Disney's advocate for excellence
Appointed last year as vice-president of park operations for Hong Kong Disneyland Resort, Noble Coker has an extensive brief. He is responsible for attractions and guest services, merchandise, facility services and security, as well as safety, fire and health services.
Coker began his career with the group, more than 12 years ago, as an IT programmer and then a project manager with Walt Disney Imagineering in the United States. From there, he moved up to be director of system planning for The Walt Disney Company, and was instrumental in developing and implementing a strategic planning process and, later, consolidating and rationalising company-wide IT projects.
A move to Hong Kong Disneyland came in June 2002 as director of information technology, leading the planning and organisational push prior to opening the park. Coker’s academic credentials include a bachelor’s degree in finance from Brigham Young University and an MBA from the University of Southern California. He talks to Jan Chan.
Which part of your job has presented the most challenges?
One of the really hard things is learning to adapt the service practices of our home market to a culture that has very different expectations. That has been a pretty significant challenge, and another part of it is convincing people that this can actually be done.
What in particular have you had to change?
Our usual approach is to be aggressively friendly, and we found that lots of guests in Hong Kong were kind of taking a step back. Some felt that was too much for them, while others seemed to know what to expect. Initially, our cast members were confused about how to approach people, so we had to find a way to identify those who wanted more attention and those who didn’t. Therefore, we launched the “star guest” programme and gave badges to the guests who wanted more interaction. This helped to address cultural constraints, and it came from listening to and learning from both guests and cast.
How would you describe your own leadership style?
In short, I would say I’m a passionate advocate for excellence. To be effective, it is important to realise that you work for your people. If my team are successful, then I will be too. Therefore, my role as a leader is to make sure I’m giving them the support and resources necessary to do the best job possible. In addition, you’ve got to love what you do. You must really believe in it and have the passion to excel, rather than coming in with the attitude that work is a chore and that you just want to get through the day.
What does it take to be a successful senior executive?
The first point is you never take yes for an answer. Typically, when you have people on your team who agree with you, it makes life very easy, but it doesn’t necessarily mean you’re getting all the right answers. You need to challenge your team and yourself, so if everybody is saying yes, rephrase the questions or turn things around so that some people have to say no. To get the broadest view of any particular issue, it is vital to hear the contrary perspective. You also have to realise that listening and questioning is more important than telling people what to do. That allows you to find out why things are the way they are and prevents you making incorrect assumptions based on incomplete information. People think that being a boss is about having all the answers, but in fact it is knowing how to ask all the right questions.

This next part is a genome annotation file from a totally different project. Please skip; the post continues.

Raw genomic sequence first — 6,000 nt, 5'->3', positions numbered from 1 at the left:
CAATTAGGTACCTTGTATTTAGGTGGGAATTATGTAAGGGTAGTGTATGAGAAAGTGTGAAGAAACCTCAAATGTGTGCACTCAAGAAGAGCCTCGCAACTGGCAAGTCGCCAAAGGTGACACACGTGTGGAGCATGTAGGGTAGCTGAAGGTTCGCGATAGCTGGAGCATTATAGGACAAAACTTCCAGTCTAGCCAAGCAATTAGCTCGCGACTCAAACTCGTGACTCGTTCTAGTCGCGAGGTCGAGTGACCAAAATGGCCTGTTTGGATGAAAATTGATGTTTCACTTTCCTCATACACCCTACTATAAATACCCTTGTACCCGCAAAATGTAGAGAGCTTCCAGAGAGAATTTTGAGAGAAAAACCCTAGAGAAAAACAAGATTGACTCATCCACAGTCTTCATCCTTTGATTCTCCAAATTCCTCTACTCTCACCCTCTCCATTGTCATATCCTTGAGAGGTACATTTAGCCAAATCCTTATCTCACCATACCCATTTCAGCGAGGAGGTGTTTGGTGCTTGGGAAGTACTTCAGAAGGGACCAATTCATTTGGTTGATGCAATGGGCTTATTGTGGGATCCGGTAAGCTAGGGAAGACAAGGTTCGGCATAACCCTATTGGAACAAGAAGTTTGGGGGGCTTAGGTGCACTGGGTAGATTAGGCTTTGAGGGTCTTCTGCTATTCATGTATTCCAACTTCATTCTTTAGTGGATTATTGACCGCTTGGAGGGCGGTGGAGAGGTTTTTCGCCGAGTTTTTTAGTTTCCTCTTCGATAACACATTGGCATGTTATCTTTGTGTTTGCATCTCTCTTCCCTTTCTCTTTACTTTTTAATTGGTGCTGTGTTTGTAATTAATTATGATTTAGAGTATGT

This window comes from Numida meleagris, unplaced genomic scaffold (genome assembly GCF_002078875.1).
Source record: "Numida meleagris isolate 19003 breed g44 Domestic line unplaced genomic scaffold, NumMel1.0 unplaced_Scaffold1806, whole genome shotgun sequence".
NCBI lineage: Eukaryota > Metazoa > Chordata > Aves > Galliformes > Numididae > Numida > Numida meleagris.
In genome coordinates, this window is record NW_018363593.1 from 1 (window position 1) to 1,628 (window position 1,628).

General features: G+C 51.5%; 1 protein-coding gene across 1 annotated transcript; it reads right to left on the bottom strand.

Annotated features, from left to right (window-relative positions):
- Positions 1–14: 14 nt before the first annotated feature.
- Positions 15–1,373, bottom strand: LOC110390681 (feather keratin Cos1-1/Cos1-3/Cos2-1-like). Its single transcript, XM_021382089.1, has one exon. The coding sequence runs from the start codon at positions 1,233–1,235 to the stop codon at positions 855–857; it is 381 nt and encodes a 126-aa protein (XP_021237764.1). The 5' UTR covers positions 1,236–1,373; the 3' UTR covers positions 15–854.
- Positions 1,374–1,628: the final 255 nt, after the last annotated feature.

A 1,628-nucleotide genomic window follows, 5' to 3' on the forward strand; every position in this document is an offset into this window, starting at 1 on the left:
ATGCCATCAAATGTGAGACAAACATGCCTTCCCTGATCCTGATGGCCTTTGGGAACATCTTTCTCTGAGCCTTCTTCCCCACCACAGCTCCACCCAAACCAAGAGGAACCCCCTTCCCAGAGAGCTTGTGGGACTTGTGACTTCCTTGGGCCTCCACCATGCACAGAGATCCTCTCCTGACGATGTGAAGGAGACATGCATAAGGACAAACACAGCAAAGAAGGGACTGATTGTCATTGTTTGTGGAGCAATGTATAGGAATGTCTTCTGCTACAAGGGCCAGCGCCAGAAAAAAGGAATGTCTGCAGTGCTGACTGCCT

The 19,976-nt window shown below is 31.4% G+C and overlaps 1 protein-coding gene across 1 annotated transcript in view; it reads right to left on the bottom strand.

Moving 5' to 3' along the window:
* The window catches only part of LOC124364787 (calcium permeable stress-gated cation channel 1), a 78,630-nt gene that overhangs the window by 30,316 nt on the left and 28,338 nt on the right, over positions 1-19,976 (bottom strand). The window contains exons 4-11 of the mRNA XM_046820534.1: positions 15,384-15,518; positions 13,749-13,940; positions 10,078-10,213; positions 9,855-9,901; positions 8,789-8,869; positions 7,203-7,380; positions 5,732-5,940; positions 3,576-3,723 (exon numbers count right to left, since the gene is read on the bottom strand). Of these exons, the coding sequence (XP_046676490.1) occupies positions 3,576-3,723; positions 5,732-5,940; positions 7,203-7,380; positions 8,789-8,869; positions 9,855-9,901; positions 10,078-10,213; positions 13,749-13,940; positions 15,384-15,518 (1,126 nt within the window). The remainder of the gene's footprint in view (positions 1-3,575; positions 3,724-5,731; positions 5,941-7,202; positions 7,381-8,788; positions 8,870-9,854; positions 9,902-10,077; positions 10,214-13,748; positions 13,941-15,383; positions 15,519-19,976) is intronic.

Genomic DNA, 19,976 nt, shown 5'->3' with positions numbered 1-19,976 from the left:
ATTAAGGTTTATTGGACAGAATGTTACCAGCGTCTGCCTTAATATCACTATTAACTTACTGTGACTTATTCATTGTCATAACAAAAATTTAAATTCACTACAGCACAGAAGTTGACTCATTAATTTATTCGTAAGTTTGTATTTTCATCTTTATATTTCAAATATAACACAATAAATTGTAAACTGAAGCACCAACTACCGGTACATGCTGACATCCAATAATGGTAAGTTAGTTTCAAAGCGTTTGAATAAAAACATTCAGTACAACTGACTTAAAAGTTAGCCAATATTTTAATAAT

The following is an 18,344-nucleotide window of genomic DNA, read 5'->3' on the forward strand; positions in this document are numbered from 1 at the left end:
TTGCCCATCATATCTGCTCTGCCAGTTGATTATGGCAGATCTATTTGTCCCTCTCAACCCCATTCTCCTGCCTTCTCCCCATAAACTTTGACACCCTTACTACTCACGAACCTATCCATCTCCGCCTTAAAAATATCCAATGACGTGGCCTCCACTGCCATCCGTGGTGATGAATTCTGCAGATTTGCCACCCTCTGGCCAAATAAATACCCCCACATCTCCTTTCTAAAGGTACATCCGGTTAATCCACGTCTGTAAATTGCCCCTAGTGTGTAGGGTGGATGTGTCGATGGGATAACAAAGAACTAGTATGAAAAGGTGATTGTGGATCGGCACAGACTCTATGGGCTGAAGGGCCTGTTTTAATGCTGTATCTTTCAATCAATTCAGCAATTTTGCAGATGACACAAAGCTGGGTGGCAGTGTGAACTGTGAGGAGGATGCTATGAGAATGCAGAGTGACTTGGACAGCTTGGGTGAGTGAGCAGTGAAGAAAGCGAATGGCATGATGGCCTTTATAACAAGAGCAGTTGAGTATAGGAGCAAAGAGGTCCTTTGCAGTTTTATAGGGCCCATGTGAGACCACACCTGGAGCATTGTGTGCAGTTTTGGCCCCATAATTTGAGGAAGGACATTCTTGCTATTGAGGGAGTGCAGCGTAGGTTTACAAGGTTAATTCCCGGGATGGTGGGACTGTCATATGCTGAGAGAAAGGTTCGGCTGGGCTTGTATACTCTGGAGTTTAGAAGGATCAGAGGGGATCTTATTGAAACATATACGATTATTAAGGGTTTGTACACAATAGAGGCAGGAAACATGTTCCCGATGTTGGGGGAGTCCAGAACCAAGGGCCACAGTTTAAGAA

How do you want the company to develop in the next few years?
The first thing is for us to become part of the fabric of Hong Kong. I recently read an article about children submitting pictures of what Hong Kong meant to them. One of the pictures was a young girl together with her mother and Mickey Mouse. I got very excited about that because it was one of the first examples I’ve seen that people are starting to think of Hong Kong Disneyland as real part of their city. It’s going to take time, but I think we are making small steps and we are getting there.
Which personal qualities are you still trying to improve?
I would say patience. That’s what my team continually reminds me to work on, and my wife and children as well, so it is clearly not just job-related. I recognise this as something I have to improve and, to address it, I ask people I trust and rely on to remind me whenever they see signs of failure in this area. For me, being reminded is absolutely critical. Other people can often see where there are problems, while you may have a blind spot and overlook or ignore your own weaknesses.
What advice do you give to the young people in Hong Kong?
I would tell them that it’s OK to be different. If everybody is always thinking alike and doing the same thing, a company ends up being good, but not great. When young people come to me and ask how to move their career forward or get promoted faster, I tell them about “three-step rule”. Basically, anyone can plan for a next job and even the one after that, but very few people think about their third job from now. That’s because it is really hard to think that far out about where you want to be and what you want to do. But if you can, then instead of chasing money, you start to look for experience, and that is what will ultimately help you to be more successful.
Staying in touch
- Coker still tries to walk around the park every day to keep in touch with staff and visitors
- Hopes to create life-long memories and a lasting sense of excitement for visitors
- He suggests young people should not just chase after money, but go after the right experiences
- He believes in learning from superiors, peers and subordinates